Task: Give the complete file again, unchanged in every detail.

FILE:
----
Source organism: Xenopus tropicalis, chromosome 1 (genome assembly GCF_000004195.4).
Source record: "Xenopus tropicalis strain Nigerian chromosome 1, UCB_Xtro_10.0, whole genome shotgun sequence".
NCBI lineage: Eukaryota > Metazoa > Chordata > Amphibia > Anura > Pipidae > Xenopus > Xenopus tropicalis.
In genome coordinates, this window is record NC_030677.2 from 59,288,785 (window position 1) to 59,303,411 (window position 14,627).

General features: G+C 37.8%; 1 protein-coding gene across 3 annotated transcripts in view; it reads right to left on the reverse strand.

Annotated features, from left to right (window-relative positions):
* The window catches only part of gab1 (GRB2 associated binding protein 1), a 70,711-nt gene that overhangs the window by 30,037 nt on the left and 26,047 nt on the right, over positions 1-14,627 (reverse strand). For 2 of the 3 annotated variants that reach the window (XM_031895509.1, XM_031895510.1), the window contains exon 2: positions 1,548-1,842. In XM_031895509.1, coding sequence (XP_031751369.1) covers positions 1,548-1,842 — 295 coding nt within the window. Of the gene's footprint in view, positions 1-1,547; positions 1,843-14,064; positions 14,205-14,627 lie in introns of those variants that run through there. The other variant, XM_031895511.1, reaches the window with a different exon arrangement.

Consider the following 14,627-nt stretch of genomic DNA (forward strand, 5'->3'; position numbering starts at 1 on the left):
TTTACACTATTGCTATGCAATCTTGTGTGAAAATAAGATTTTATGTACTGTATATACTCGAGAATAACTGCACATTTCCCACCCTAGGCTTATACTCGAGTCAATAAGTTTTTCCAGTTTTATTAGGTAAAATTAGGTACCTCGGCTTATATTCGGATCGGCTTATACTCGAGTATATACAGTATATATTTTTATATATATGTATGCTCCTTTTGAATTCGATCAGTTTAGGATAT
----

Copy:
Source organism: Xenopus tropicalis, chromosome 1 (genome assembly GCF_000004195.4).
Source record: "Xenopus tropicalis strain Nigerian chromosome 1, UCB_Xtro_10.0, whole genome shotgun sequence".
NCBI lineage: Eukaryota > Metazoa > Chordata > Amphibia > Anura > Pipidae > Xenopus > Xenopus tropicalis.
In genome coordinates, this window is record NC_030677.2 from 59,288,785 (window position 1) to 59,303,411 (window position 14,627).

General features: G+C 37.8%; 1 protein-coding gene across 3 annotated transcripts in view; it reads right to left on the reverse strand.

Annotated features, from left to right (window-relative positions):
* The window catches only part of gab1 (GRB2 associated binding protein 1), a 70,711-nt gene that overhangs the window by 30,037 nt on the left and 26,047 nt on the right, over positions 1-14,627 (reverse strand). For 2 of the 3 annotated variants that reach the window (XM_031895509.1, XM_031895510.1), the window contains exon 2: positions 1,548-1,842. In XM_031895509.1, coding sequence (XP_031751369.1) covers positions 1,548-1,842 — 295 coding nt within the window. Of the gene's footprint in view, positions 1-1,547; positions 1,843-14,064; positions 14,205-14,627 lie in introns of those variants that run through there. The other variant, XM_031895511.1, reaches the window with a different exon arrangement.

Consider the following 14,627-nt stretch of genomic DNA (forward strand, 5'->3'; position numbering starts at 1 on the left):
TTTACACTATTGCTATGCAATCTTGTGTGAAAATAAGATTTTATGTACTGTATATACTCGAGAATAACTGCACATTTCCCACCCTAGGCTTATACTCGAGTCAATAAGTTTTTCCAGTTTTATTAGGTAAAATTAGGTACCTCGGCTTATATTCGGATCGGCTTATACTCGAGTATATACAGTATATATTTTTATATATATGTATGCTCCTTTTGAATTCGATCAGTTTAGGATAT